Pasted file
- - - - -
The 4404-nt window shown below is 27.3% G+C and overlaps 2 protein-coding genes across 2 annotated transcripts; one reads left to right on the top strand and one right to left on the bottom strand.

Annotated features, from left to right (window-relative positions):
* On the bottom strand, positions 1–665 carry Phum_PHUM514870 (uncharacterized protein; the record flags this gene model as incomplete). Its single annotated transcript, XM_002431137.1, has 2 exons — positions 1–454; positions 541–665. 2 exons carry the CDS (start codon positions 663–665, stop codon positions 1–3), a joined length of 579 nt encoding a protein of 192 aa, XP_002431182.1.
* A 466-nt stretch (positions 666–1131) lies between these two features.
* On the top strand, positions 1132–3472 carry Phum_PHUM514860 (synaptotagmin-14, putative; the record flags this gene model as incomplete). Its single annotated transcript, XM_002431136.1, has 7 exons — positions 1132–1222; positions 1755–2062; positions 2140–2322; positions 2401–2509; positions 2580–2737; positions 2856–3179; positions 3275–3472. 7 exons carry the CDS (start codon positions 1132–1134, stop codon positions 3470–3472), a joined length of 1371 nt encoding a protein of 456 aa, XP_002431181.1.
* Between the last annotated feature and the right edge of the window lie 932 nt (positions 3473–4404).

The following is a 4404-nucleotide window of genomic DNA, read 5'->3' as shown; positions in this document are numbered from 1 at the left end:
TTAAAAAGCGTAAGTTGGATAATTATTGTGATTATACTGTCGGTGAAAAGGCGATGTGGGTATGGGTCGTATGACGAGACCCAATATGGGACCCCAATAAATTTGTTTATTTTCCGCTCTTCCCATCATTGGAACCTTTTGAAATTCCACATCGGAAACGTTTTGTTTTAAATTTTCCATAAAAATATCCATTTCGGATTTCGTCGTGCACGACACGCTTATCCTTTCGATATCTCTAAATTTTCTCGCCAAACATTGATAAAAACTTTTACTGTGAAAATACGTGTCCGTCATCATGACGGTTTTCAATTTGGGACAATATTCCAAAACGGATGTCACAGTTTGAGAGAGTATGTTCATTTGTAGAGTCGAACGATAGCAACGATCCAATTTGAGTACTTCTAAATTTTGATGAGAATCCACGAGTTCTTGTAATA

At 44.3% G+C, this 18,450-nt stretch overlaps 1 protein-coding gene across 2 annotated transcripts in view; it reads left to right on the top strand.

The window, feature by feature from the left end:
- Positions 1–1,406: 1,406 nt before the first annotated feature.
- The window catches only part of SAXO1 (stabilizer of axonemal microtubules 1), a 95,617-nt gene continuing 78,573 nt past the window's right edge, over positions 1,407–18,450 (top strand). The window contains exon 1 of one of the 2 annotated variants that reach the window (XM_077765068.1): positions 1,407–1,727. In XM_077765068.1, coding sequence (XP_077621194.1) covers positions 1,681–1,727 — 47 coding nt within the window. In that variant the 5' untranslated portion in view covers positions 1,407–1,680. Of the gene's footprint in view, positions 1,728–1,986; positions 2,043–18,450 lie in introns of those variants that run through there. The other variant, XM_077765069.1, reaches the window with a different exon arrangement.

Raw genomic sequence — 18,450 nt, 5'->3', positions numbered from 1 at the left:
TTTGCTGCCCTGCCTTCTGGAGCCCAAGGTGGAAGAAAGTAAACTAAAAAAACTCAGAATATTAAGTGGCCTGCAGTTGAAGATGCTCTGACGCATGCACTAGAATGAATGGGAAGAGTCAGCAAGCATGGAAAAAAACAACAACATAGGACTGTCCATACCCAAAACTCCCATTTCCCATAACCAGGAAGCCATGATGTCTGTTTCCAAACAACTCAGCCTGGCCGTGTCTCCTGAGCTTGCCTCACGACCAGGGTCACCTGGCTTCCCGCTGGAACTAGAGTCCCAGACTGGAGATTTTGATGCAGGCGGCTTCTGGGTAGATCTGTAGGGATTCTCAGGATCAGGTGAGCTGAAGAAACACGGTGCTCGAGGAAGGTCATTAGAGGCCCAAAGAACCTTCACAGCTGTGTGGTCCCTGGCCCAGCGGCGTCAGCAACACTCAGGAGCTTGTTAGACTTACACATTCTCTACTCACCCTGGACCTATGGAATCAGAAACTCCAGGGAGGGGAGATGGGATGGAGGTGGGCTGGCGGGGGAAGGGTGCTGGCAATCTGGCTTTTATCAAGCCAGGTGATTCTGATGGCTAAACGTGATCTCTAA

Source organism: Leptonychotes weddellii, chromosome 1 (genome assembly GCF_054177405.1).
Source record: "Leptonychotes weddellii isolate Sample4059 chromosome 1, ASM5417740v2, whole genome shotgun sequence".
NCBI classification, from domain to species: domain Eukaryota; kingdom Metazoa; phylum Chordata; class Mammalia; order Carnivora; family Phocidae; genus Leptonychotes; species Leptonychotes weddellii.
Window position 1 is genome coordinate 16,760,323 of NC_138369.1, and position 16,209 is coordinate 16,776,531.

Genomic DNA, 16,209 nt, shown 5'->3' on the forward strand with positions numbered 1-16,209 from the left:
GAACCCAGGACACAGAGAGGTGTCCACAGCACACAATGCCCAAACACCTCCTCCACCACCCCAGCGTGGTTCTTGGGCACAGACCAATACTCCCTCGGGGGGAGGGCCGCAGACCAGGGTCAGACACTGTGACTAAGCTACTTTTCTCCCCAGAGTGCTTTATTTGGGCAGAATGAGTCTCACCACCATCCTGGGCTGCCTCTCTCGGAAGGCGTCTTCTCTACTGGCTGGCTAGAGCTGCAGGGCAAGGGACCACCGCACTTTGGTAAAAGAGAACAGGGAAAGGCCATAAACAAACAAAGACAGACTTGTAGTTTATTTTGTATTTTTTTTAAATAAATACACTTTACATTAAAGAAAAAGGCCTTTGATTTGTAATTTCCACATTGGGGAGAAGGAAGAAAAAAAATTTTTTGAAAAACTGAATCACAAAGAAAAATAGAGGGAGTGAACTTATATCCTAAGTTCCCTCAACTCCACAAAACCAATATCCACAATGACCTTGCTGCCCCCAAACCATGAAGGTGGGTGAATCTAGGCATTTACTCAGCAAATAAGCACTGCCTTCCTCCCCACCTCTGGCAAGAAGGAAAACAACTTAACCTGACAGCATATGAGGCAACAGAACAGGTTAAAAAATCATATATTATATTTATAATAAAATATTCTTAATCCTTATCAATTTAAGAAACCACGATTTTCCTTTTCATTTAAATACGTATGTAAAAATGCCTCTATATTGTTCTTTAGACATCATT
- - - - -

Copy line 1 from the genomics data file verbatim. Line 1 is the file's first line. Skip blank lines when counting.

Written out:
The 4404-nt window shown below is 27.3% G+C and overlaps 2 protein-coding genes across 2 annotated transcripts; one reads left to right on the top strand and one right to left on the bottom strand.